FOR LOVE OR MONEY
Charles, 9th Duke of Marlborough (1871–1934) can be credited with saving both the palace and the family. Inheriting the near-bankrupt dukedom in 1892, he was forced to find a quick and drastic solution to the problems. Prevented by the strict social dictates of late 19th-century society from earning money, he was left with one solution, he had to marry it. In November 1896 he coldly and openly without love married the American railroad heiress and renowned beauty Consuelo Vanderbilt. The marriage was celebrated following lengthy negotiations with her divorced parents: her mother was desperate to see her daughter a Duchess, and the bride's father, William Vanderbilt paid for the privilege. The final price was $2,500,000 (worth about $300m in 2007) in 50,000 shares of the capital stock of the Beech Creek Railway Company with a minimum 4% dividend guaranteed by the New York Central Railroad Company.
The couple were given a further annual income each of $100,000 for life. The bride later claimed she had been locked in her room until she agreed to the marriage. The contract was actually signed in the vestry of St. Thomas Episcopal Church, New York immediately after the wedding vows had been made. In the carriage leaving the church, Marlborough told Consuelo he loved another woman, and would never return to America, as he "despised anything that was not British".
The replenishing of Blenheim began on the honeymoon itself, with the replacement of the Marlborough gems. Tapestries, paintings and furniture were bought in Europe to fill the depleted palace. On their return the Duke began an exhaustive restoration and redecoration of the palace. The state rooms to the west of the saloon were redecorated with gilt boiseries in imitation of Versailles.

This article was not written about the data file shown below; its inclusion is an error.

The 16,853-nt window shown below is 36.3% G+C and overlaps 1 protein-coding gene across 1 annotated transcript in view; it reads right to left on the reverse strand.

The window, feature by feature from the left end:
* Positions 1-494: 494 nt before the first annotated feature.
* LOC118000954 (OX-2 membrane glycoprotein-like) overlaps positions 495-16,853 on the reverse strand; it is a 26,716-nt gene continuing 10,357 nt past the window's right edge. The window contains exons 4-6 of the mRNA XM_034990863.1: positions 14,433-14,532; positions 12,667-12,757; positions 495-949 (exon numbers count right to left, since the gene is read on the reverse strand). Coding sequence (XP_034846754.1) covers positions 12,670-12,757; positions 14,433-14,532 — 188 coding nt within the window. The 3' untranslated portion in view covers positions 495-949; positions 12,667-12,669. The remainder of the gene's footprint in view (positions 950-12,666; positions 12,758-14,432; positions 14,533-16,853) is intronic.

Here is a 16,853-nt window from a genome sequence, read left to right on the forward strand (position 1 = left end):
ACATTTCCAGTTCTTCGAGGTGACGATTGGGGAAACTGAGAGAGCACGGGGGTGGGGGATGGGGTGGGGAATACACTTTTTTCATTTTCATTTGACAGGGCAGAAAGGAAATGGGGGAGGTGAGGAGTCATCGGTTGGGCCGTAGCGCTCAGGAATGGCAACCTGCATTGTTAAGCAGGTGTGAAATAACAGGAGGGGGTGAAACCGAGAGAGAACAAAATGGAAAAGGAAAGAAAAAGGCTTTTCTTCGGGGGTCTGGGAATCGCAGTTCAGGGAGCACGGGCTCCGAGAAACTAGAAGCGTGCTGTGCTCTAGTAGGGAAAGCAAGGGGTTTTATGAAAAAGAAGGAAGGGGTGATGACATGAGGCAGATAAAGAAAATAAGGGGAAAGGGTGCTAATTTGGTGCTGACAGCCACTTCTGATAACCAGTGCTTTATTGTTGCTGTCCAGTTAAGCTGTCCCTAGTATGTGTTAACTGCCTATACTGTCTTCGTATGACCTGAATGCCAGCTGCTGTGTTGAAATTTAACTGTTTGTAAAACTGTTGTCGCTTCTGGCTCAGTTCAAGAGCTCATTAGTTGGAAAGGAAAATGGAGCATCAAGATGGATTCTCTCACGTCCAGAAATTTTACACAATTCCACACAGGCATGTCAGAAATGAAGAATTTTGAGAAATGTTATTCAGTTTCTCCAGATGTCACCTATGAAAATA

Inside the palace the staff was enlarged and smartened to suit a fabulously wealthy ducal household. The inside staff was of approximately 40, while the outside staff numbered 50, including the game-keeping staff of 12, electricians for the newly installed wiring, carpenters, flower arrangers, lodge keepers, and a cricket professional to ensure the success and honour of the estate cricket team. The lodge keepers were dressed in black coats with silver buttons, buff breeches, and cockaded top hats. The gamekeepers donned green velvet coats with brass buttons and black billycock hats.
Blenheim was once again a place of wonder and prestige. However, Consuelo was far from happy; she records many of her problems in her cynical and often less than candid biography "The Glitter and the Gold". In 1906 she shocked society and left her husband, finally divorcing in 1921. She subsequently married a Frenchman, Jacques Balsan. She died in 1964 having lived to see her son Duke of Marlborough, and frequently returning to Blenheim, the house she had hated and yet saved, albeit as the unwilling sacrifice.
The palace today remains the home of the Dukes of Marlborough — the present incumbent of the title being John George Vanderbilt Spencer-Churchill, 11th Duke of Marlborough. Like his forebears he lives for part of the year in the palace, with his family occupying the same suite of rooms as the 1st Duke and Duchess.
The palace is open to the public, and contains tourist attractions in the grounds, but the atmosphere is still that of a large country house. The progression from home to business has been essential to the palace's survival in the 20th and 21st centuries. Varied commercial concerns include a maze, adventure playground, mini-train, gift shops, butterfly house, fishing, and even bottles of Blenheim Natural Mineral Water. Concerts and festivals are also staged in the palace and park. While the Duke retains final control over all matters in the running of the palace, the day-to-day control of commercial aspects are outsourced to Sodexho Prestige, a division of Sodexho.